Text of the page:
With a stopover in Singapore, travelling to Europe just became a whole lot more fun and relaxing. Roderick Eime tests Finnair’s new Airbus A350 en route to Helsinki.
Established as a proper city in the mid-16th Century, Helsinki has plenty of history to go around and like so many Scandinavian cities, museums, restaurants and shopping districts abound with their own particular flavour.
Helsinki likes to ride on its ‘City of Design’ status, a meritorious label attached to it by UNESCO, no less.
”The admittance to the City of Design Network fortifies Helsinki’s status among the design cities of the world”, said the proud Mayor Jussi Pajunen.
So what does that mean? “Functional design, unique gastronomy, maritime appeal and friendly locals” according to their website. All of which I can attest.
Our patient hosts from the city showed us the new and very funky shops like those of TRE, Minna Parikka and 2OR+ where designers really lash out. We sampled several of the city’s progressive and contemporary eateries that really demonstrate this ‘unique gastronomy’. Because we had to, okay.
A super lunch was had at delightfully retro Vinkkeli and dinner was at compact and cosy Kuurna, each making great use of local and seasonal foods you don’t see elsewhere. Think smoked reindeer, ligonberries and root vegies. There’s just so much choice in Helsinki and Finns love to eat out.
What’s Finnish for ‘tipple’?
Finns also don’t mind a drink and there are plenty of fun places to quench a thirst. We explored a quirky speakeasy called Trillby & Chadwick, modelled around prohibition drinking holes from the early 20th Century and named after the famous private detective firm who once inhabited the place. Yes, Finland had prohibition from 1919 to 1932. There’s even a slit in the front door, no photos allowed and when you’re done, you exit at the rear. Cool as.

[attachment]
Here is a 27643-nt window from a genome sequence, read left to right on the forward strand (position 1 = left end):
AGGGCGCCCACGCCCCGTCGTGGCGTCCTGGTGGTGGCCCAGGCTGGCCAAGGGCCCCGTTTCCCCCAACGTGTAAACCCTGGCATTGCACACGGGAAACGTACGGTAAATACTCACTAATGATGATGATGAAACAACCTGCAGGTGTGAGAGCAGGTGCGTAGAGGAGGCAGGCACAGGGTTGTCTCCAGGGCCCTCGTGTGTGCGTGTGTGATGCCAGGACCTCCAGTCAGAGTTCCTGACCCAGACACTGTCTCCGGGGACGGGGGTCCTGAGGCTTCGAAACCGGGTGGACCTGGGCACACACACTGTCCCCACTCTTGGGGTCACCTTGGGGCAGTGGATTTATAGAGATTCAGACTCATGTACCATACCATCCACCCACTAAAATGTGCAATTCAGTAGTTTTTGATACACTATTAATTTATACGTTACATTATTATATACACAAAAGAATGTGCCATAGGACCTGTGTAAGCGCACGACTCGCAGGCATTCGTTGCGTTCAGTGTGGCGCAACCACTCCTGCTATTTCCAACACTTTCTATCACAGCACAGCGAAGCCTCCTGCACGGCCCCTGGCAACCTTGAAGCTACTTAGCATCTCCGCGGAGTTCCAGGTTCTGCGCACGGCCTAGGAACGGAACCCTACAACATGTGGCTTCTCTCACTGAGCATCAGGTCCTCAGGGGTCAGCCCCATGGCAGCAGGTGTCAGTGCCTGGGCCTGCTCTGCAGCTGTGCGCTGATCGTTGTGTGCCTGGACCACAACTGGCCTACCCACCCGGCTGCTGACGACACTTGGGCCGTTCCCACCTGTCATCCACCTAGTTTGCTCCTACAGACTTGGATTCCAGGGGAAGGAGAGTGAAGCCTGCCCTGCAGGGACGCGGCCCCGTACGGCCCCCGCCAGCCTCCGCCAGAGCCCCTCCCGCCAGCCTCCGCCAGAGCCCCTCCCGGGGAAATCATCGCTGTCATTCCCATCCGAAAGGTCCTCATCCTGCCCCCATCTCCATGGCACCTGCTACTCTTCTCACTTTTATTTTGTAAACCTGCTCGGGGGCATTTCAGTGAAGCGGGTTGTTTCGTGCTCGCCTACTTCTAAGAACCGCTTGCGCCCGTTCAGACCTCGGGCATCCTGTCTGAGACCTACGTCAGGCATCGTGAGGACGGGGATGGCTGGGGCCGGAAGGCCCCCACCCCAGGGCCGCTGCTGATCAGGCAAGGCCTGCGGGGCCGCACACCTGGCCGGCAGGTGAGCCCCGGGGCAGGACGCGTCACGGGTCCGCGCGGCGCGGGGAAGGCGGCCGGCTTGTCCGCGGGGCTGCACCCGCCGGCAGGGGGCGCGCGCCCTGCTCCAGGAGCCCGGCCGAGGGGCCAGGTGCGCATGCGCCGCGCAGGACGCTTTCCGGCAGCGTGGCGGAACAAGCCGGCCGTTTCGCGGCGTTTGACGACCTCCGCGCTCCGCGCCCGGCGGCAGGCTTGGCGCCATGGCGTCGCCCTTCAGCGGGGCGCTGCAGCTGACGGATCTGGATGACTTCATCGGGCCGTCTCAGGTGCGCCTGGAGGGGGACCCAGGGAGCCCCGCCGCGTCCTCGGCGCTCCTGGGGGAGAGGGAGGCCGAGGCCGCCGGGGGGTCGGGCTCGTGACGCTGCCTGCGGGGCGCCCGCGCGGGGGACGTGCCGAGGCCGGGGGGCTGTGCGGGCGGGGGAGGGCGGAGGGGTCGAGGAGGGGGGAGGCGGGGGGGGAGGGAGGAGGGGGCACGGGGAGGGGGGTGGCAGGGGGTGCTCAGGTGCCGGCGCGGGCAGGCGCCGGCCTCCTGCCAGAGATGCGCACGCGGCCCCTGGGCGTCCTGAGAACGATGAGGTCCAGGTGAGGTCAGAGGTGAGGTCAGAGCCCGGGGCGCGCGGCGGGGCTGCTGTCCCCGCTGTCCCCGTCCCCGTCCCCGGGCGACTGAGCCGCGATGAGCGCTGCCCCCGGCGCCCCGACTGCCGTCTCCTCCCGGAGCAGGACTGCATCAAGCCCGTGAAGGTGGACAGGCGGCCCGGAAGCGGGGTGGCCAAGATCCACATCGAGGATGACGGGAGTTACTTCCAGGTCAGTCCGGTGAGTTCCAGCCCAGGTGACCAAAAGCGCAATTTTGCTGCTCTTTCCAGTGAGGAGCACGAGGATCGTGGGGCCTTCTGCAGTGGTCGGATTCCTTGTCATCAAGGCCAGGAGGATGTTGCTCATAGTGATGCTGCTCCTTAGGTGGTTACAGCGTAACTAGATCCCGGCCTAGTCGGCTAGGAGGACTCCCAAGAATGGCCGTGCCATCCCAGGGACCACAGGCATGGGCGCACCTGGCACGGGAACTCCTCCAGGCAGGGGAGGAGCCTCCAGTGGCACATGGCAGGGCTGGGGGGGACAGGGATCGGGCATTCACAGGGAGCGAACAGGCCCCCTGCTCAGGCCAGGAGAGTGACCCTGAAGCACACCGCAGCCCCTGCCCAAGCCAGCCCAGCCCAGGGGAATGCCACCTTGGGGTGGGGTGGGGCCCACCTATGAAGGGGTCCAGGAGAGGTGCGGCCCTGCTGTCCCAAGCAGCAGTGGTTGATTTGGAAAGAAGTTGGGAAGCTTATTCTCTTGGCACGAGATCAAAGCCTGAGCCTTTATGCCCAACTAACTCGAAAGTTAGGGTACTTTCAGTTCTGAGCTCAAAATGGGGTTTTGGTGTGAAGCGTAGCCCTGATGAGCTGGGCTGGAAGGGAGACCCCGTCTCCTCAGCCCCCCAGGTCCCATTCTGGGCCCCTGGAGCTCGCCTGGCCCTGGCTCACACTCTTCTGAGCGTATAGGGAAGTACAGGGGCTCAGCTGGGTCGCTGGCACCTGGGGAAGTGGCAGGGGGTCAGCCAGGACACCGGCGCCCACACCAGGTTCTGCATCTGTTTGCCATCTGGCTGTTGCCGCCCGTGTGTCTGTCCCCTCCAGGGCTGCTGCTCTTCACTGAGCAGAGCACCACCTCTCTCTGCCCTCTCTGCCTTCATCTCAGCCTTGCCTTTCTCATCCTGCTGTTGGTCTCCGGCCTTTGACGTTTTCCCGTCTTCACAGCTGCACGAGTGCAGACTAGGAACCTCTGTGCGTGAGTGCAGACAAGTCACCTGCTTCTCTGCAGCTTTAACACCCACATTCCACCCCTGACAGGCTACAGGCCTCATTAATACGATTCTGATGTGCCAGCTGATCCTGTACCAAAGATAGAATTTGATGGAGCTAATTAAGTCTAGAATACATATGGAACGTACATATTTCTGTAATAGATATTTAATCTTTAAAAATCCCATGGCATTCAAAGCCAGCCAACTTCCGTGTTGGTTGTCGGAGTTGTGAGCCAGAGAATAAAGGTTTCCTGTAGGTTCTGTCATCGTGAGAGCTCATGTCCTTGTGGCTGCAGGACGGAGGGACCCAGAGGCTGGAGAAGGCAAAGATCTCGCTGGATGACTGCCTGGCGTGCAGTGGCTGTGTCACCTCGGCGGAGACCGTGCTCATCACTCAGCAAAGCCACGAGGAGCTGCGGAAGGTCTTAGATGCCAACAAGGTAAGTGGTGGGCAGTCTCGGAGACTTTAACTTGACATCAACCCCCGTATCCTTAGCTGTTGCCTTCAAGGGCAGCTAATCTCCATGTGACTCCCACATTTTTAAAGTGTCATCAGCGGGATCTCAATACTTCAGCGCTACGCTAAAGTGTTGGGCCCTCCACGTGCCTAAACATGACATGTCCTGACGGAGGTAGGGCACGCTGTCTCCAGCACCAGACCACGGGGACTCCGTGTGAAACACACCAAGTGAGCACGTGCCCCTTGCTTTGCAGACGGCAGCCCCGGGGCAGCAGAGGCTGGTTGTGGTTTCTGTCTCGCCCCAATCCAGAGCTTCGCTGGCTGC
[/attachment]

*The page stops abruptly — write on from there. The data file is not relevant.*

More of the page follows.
And if you are looking for an authentic Finnish souvenir, I’m told they make the best gin in the world. It’s called Napue.
Helsinki is also characterised by its maritime landscape with some 130 kilometres of shoreline. The sea is all around and offers visitors a vast range of experiences, such as the Suomenlinna Sea Fortress, a UNESCO World Heritage Site, and the stunning archipelago, which can be admired aboard relaxing cruises. New islands have been opened to the public in recent years, including the idyllic islands of Lonna and Vallisaari where visitors can enjoy a combination of unspoilt nature and historical fortifications.
All steamed up
Now you can’t leave Finland without experiencing a sauna. (Pronounced SOW-na in Finland) and there are plenty. If your hotel doesn’t have one, there is a very popular urban public sauna right on the waterfront at Hernesaarenranta. Called Löyly, it’s billed as an urban oasis where you can relax after your sauna and dip in the sea with a light meal and liquid refreshments. http://www.loylyhelsinki.fi
Our group enjoyed comfortable and modern digs at Hotel Indigo Boulevard, IHG’s upscale boutique brand, located right in the heart of the design quarter and on one of the city’s most historic, well-located streets, Bulevardi. Each of the 120 guest rooms are decorated with unique murals designed by local artists. http://helsinki-boulevard.hotelindigo.com/en
Arriving in Helsinki just seemed to be a whole lot more stress free compared to the other European airports I’ve experienced. Whether it was just my good timing or the Finns special way of making things seamless, I couldn’t tell. But either way, it was an arrival and departure experience I wish I had more often.
The modern airport at Helsinki Vantaa (HEL) isn’t physically huge, especially compared to somewhere like Dubai or Bangkok, yet this hub offers 8,509 relevant transfer connections between 130 destinations (at time of writing), ranking HEL the 12th most important in the listing of European airports, according to Airports Council International (ACI). (www.aci-europe.org)
Finnair flies to and from Helsinki and Singapore daily ( AY081/82 ) – as well as many other Asian destinations. The flight time is about 12 hours in the new Airbus A350-900. Don’t go all that way just to transfer. Even if you have just 24 hours, it’s worth getting into town and exploring as much as you can.
Transport to/from Helsinki Airport
Buses and coaches serve the Helsinki city centre and metropolitan. Stops are located at both terminals.
The train station is at the arrivals floor, between terminals 1 and 2.
Taxis are available in front of both terminals.
For comprehensive travel and visitor information for Helsinki: www.visithelsinki.fi
Feature supplied by: www.wtfmedia.com.au